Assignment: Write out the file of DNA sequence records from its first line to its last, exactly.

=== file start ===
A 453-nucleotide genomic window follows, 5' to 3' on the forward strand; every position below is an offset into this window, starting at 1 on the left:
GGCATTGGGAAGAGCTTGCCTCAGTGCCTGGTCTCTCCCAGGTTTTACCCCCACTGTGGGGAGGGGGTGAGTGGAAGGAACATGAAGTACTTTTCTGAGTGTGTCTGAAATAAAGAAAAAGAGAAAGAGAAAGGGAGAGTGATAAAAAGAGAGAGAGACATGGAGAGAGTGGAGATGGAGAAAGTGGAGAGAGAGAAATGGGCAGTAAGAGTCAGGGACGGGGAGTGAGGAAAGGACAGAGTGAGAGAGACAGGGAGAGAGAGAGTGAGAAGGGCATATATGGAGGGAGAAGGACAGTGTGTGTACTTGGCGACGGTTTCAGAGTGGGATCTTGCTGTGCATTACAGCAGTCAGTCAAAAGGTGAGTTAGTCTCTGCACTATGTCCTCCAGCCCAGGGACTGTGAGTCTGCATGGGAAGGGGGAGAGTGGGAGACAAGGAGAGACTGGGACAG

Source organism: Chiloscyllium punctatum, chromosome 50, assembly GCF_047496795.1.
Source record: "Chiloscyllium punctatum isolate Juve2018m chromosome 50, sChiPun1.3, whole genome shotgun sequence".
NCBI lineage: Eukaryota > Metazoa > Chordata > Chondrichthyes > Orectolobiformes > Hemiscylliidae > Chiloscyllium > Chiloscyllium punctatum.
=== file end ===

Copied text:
A 453-nucleotide genomic window follows, 5' to 3' on the forward strand; every position below is an offset into this window, starting at 1 on the left:
GGCATTGGGAAGAGCTTGCCTCAGTGCCTGGTCTCTCCCAGGTTTTACCCCCACTGTGGGGAGGGGGTGAGTGGAAGGAACATGAAGTACTTTTCTGAGTGTGTCTGAAATAAAGAAAAAGAGAAAGAGAAAGGGAGAGTGATAAAAAGAGAGAGAGACATGGAGAGAGTGGAGATGGAGAAAGTGGAGAGAGAGAAATGGGCAGTAAGAGTCAGGGACGGGGAGTGAGGAAAGGACAGAGTGAGAGAGACAGGGAGAGAGAGAGTGAGAAGGGCATATATGGAGGGAGAAGGACAGTGTGTGTACTTGGCGACGGTTTCAGAGTGGGATCTTGCTGTGCATTACAGCAGTCAGTCAAAAGGTGAGTTAGTCTCTGCACTATGTCCTCCAGCCCAGGGACTGTGAGTCTGCATGGGAAGGGGGAGAGTGGGAGACAAGGAGAGACTGGGACAG

Source organism: Chiloscyllium punctatum, chromosome 50, assembly GCF_047496795.1.
Source record: "Chiloscyllium punctatum isolate Juve2018m chromosome 50, sChiPun1.3, whole genome shotgun sequence".
NCBI lineage: Eukaryota > Metazoa > Chordata > Chondrichthyes > Orectolobiformes > Hemiscylliidae > Chiloscyllium > Chiloscyllium punctatum.